After every few minutes, she’d take a breather (literally) and come back to the microphone to describe her art some more. To finish the performance, she asked the audience to suggest a line of poetry that she could interpret. The first thing that leapt to my mind concerned a man from Nantuckett, but I remained discreetly silent. The stanza that made it up to her was “Two roads diverged in a yellow wood and I took the one less traveled.” I mean, it was really darn close – I sure didn’t know that it was in a yellow wood (what kind of trees are yellow, anyways?).

She proceeded to dance her way down a road not taken, coming into contact with bees and rain and flowers and animals – signified by her hands. And the kids knew exactly what she meant! She showed them sights of her working in the garden, meeting a god – all your pretty typical afternoon goings on down the back roads of India. All in all, it was a spectacular performance and a super way to round out a crazy day.

ASB Unplugged

ASB UnpluggedThe whole school is aflutter this week because of a big technology conference we are hosting. There are administrators and tech personnel coming in from at least 26 international schools, and the 3-day conference is a huge showcase for the day-to-day uses of tech in the educational arena. Many teachers are personally delivering workshops: Susan is leading a group on the use of a digital document camera in the first grade classroom while Dave has ‘farmed out’ his presentations to students – they’ll be showcasing subject specific programs to the conference attendees.

It is a pretty big deal for the school, as ASB is very much on the cutting edge of computer use in the classroom. In the middle and high school, all students have a tablet computer (think “laptop with swiveling screen”) that they bring with them to all classes. The elementary school kids have a good deal of computer exposure as well – witness Alea’s webpage and Breck’s class blog. Of course, there are also a million other things going on, from grades being due to a PTA formal party, so there’s no chance to sit back and bask in glory!

Just to keep things in perspective, however, I did have to laugh at what I got when I googled the asb unplugged conference:
ASB Unplugged on Google

I was relieved to note that – no, people didn’t (necessarily) consider the conference to be ‘dangerously irrelevant’ – this is the name of a blog run by Scott McLeod, one of the keynote speakers at the conference. Whew!

To school or not to school?

That is the question. There is a big hoopla going on in the city tonight, and we may be getting an extra day off before the long weekend (Friday there are no classes – but teachers have professional development – and Monday is a vacation day. We are heading to the massive conglomeration of Buddhist, Jain, and Hindu caves of Ajanta and Ellora in central India near Aurangabad). Let’s see if I can summarize, with my casual Westerner’s eye towards longstanding Indian issues, just what the deal is.

Raj Thackery raises the Sword of Maharastra!There is a guy in this particular state of India who comes from an extensive line of what he would call nationalists and what other people would call fascist xenophobes. He and his uncle – who interestingly enough is grandfather to students currently attending our school – along with other politicians with a similar mindset have made their careers out of bashing Indians from outside the state of Maharashtra (of which Mumbai is the capital). They hate foreigners (that is, anyone not originally from this region), hate the use of English (or really any language except the native Marathi), hate the name Bombay, hate any cultural influence that is not Maharashtran – do you see a trend developing? In other times, in other places, their names might be mentioned in comparison with certain people whose first names were Adolf and Slobodan, but apparently that’s not done here.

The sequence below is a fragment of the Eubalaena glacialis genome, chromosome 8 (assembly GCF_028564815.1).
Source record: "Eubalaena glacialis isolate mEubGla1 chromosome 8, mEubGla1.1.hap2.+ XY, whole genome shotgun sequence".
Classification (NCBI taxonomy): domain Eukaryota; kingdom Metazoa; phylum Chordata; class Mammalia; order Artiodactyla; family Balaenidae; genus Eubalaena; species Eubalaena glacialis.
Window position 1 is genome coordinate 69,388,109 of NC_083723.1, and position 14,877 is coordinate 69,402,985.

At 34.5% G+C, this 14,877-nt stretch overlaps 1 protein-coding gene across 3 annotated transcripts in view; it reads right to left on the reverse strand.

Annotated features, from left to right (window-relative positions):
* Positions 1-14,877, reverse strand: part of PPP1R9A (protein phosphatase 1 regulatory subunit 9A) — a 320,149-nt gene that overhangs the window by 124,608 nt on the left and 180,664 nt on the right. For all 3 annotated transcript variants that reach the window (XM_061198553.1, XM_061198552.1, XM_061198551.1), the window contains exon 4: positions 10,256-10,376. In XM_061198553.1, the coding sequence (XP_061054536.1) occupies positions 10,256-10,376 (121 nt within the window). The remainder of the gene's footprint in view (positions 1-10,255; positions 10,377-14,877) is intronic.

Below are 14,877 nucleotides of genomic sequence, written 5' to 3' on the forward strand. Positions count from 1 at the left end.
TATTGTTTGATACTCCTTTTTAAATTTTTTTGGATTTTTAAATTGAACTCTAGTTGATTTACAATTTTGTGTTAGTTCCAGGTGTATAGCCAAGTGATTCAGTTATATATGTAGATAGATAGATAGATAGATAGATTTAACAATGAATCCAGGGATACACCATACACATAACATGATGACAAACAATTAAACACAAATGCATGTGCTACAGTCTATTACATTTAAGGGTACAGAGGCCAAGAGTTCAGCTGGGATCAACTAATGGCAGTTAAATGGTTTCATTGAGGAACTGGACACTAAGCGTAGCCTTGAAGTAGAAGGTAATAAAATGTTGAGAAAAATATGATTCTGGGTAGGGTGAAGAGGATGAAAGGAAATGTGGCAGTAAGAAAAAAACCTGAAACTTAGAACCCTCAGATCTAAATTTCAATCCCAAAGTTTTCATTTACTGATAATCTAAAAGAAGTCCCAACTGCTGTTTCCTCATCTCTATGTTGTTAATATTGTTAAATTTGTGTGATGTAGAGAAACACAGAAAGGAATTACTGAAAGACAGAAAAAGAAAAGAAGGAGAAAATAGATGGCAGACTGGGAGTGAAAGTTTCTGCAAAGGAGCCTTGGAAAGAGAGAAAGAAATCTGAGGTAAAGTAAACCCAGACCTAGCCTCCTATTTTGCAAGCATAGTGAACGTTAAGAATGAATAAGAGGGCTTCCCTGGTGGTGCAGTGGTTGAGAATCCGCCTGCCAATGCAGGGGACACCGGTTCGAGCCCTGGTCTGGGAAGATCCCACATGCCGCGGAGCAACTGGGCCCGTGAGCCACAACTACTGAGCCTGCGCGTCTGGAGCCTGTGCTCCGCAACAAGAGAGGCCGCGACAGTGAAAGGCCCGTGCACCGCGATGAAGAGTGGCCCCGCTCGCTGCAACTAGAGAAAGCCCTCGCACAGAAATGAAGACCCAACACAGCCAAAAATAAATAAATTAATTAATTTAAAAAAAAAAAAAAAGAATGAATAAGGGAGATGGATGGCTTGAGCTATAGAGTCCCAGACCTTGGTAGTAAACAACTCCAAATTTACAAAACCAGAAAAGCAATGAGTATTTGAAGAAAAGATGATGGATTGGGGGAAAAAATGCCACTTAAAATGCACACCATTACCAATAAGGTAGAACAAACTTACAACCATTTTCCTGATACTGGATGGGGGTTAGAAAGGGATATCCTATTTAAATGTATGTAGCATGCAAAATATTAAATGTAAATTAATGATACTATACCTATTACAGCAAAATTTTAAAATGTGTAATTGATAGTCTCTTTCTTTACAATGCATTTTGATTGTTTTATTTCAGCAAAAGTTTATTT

In any case, the political parties they’ve founded have habitually beaten up migrant workers in the city, defaced English and Hindi texted signs, destroyed shops selling items that reflect the West rather than India (such as stalls that sell Valentine balloons), held strikes and paralyzed transport, and even killed local ministers who’ve opposed them. According to another teacher that I was talking to today, the word thug is Hindi in origin, and is a perfect descriptor of how these groups act.

Finally fed up with all this, the government charged them with breaking the law. And not just any old law – oh no, they apparently have broken section 153 (wantonly giving provocation with intent to cause riot – ooooh!!), 153 A (promoting enmity between groups on the basis of place of birth, residence, etc – aaaahhh!!) and 153 B (imputations, assertions prejudicial to national integration – argggg!!!).

So now the big question on everyone’s mind is, “How will the parties react tomorrow?” All after-school sports and activities were shut down today so people could get home in relative safety, and we’ll see if we get an SMS sometime tonight about the situation. Breck and Alea are, of course, hoping that there’ll be full fledged rioting and chaos in the streets – well, maybe not full-fledged, but enough to get school canceled for the day. If I were a betting man, I would put money down on the proposition that there are even some adults at the school who would like there to be an itsy-bitsy protest march really early in the morning as well, but since I’m not a betting man I won’t speculate any further (except to say that I personally don’t think anything’s going to happen).

But that’s the big news in town tonight. Guess we’ll have to see what happens tomorrow…

UPDATE – no riots. We have school.